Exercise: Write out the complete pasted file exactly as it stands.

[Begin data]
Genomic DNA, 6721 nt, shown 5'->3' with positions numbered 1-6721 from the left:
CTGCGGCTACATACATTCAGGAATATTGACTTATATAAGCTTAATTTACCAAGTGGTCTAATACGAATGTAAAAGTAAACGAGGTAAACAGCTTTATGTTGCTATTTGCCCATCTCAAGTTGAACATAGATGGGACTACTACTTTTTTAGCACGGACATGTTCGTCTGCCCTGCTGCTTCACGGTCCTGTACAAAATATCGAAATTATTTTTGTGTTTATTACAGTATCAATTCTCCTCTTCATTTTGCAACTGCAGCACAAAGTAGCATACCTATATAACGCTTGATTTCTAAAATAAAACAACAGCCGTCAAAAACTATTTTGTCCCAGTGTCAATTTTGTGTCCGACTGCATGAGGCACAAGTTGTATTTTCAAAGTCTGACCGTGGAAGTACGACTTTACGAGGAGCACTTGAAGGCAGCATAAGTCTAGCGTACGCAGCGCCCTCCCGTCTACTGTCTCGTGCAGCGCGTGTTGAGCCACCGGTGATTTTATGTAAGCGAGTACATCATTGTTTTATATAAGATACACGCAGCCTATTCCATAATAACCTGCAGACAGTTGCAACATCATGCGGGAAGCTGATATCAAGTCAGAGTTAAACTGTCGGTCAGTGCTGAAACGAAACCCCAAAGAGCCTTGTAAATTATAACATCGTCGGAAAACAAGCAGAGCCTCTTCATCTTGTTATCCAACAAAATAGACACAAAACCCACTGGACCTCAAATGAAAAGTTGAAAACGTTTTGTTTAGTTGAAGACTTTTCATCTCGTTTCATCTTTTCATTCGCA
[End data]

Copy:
Genomic DNA, 6721 nt, shown 5'->3' with positions numbered 1-6721 from the left:
CTGCGGCTACATACATTCAGGAATATTGACTTATATAAGCTTAATTTACCAAGTGGTCTAATACGAATGTAAAAGTAAACGAGGTAAACAGCTTTATGTTGCTATTTGCCCATCTCAAGTTGAACATAGATGGGACTACTACTTTTTTAGCACGGACATGTTCGTCTGCCCTGCTGCTTCACGGTCCTGTACAAAATATCGAAATTATTTTTGTGTTTATTACAGTATCAATTCTCCTCTTCATTTTGCAACTGCAGCACAAAGTAGCATACCTATATAACGCTTGATTTCTAAAATAAAACAACAGCCGTCAAAAACTATTTTGTCCCAGTGTCAATTTTGTGTCCGACTGCATGAGGCACAAGTTGTATTTTCAAAGTCTGACCGTGGAAGTACGACTTTACGAGGAGCACTTGAAGGCAGCATAAGTCTAGCGTACGCAGCGCCCTCCCGTCTACTGTCTCGTGCAGCGCGTGTTGAGCCACCGGTGATTTTATGTAAGCGAGTACATCATTGTTTTATATAAGATACACGCAGCCTATTCCATAATAACCTGCAGACAGTTGCAACATCATGCGGGAAGCTGATATCAAGTCAGAGTTAAACTGTCGGTCAGTGCTGAAACGAAACCCCAAAGAGCCTTGTAAATTATAACATCGTCGGAAAACAAGCAGAGCCTCTTCATCTTGTTATCCAACAAAATAGACACAAAACCCACTGGACCTCAAATGAAAAGTTGAAAACGTTTTGTTTAGTTGAAGACTTTTCATCTCGTTTCATCTTTTCATTCGCA